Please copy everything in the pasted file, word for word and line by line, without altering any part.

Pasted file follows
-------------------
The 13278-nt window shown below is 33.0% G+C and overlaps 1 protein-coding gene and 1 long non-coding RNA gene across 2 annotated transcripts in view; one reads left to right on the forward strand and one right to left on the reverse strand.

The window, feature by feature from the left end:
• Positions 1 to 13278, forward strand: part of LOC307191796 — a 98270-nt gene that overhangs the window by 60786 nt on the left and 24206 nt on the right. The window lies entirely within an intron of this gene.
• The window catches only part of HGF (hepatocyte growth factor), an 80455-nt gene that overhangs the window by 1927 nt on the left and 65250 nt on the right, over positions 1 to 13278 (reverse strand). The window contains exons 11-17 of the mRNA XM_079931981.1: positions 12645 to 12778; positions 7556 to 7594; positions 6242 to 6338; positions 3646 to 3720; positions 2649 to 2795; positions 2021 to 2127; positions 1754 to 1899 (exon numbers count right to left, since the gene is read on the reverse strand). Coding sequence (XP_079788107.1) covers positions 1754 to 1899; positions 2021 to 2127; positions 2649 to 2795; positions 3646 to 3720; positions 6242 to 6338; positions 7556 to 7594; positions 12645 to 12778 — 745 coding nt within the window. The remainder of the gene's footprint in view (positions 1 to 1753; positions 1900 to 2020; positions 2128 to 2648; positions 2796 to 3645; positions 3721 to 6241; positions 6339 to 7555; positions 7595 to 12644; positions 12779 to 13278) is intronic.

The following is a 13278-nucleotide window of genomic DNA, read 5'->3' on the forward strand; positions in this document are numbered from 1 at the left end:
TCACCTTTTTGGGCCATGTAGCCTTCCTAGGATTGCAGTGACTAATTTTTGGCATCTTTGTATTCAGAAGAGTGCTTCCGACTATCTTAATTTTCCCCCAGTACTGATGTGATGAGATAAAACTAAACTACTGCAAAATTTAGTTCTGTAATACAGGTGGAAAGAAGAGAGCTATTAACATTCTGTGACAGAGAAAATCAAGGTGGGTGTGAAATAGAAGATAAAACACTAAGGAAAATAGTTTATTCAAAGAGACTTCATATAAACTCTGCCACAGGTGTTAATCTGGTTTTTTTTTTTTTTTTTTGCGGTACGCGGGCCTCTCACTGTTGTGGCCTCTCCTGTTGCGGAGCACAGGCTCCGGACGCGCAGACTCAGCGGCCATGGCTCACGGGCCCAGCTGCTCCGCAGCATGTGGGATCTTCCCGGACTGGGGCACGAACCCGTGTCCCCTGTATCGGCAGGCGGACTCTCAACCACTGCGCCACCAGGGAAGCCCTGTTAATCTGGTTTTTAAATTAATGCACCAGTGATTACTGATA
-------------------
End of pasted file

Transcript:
The 13278-nt window shown below is 33.0% G+C and overlaps 1 protein-coding gene and 1 long non-coding RNA gene across 2 annotated transcripts in view; one reads left to right on the forward strand and one right to left on the reverse strand.

The window, feature by feature from the left end:
• Positions 1 to 13278, forward strand: part of LOC307191796 — a 98270-nt gene that overhangs the window by 60786 nt on the left and 24206 nt on the right. The window lies entirely within an intron of this gene.
• The window catches only part of HGF (hepatocyte growth factor), an 80455-nt gene that overhangs the window by 1927 nt on the left and 65250 nt on the right, over positions 1 to 13278 (reverse strand). The window contains exons 11-17 of the mRNA XM_079931981.1: positions 12645 to 12778; positions 7556 to 7594; positions 6242 to 6338; positions 3646 to 3720; positions 2649 to 2795; positions 2021 to 2127; positions 1754 to 1899 (exon numbers count right to left, since the gene is read on the reverse strand). Coding sequence (XP_079788107.1) covers positions 1754 to 1899; positions 2021 to 2127; positions 2649 to 2795; positions 3646 to 3720; positions 6242 to 6338; positions 7556 to 7594; positions 12645 to 12778 — 745 coding nt within the window. The remainder of the gene's footprint in view (positions 1 to 1753; positions 1900 to 2020; positions 2128 to 2648; positions 2796 to 3645; positions 3721 to 6241; positions 6339 to 7555; positions 7595 to 12644; positions 12779 to 13278) is intronic.

The following is a 13278-nucleotide window of genomic DNA, read 5'->3' on the forward strand; positions in this document are numbered from 1 at the left end:
TCACCTTTTTGGGCCATGTAGCCTTCCTAGGATTGCAGTGACTAATTTTTGGCATCTTTGTATTCAGAAGAGTGCTTCCGACTATCTTAATTTTCCCCCAGTACTGATGTGATGAGATAAAACTAAACTACTGCAAAATTTAGTTCTGTAATACAGGTGGAAAGAAGAGAGCTATTAACATTCTGTGACAGAGAAAATCAAGGTGGGTGTGAAATAGAAGATAAAACACTAAGGAAAATAGTTTATTCAAAGAGACTTCATATAAACTCTGCCACAGGTGTTAATCTGGTTTTTTTTTTTTTTTTTTGCGGTACGCGGGCCTCTCACTGTTGTGGCCTCTCCTGTTGCGGAGCACAGGCTCCGGACGCGCAGACTCAGCGGCCATGGCTCACGGGCCCAGCTGCTCCGCAGCATGTGGGATCTTCCCGGACTGGGGCACGAACCCGTGTCCCCTGTATCGGCAGGCGGACTCTCAACCACTGCGCCACCAGGGAAGCCCTGTTAATCTGGTTTTTAAATTAATGCACCAGTGATTACTGATA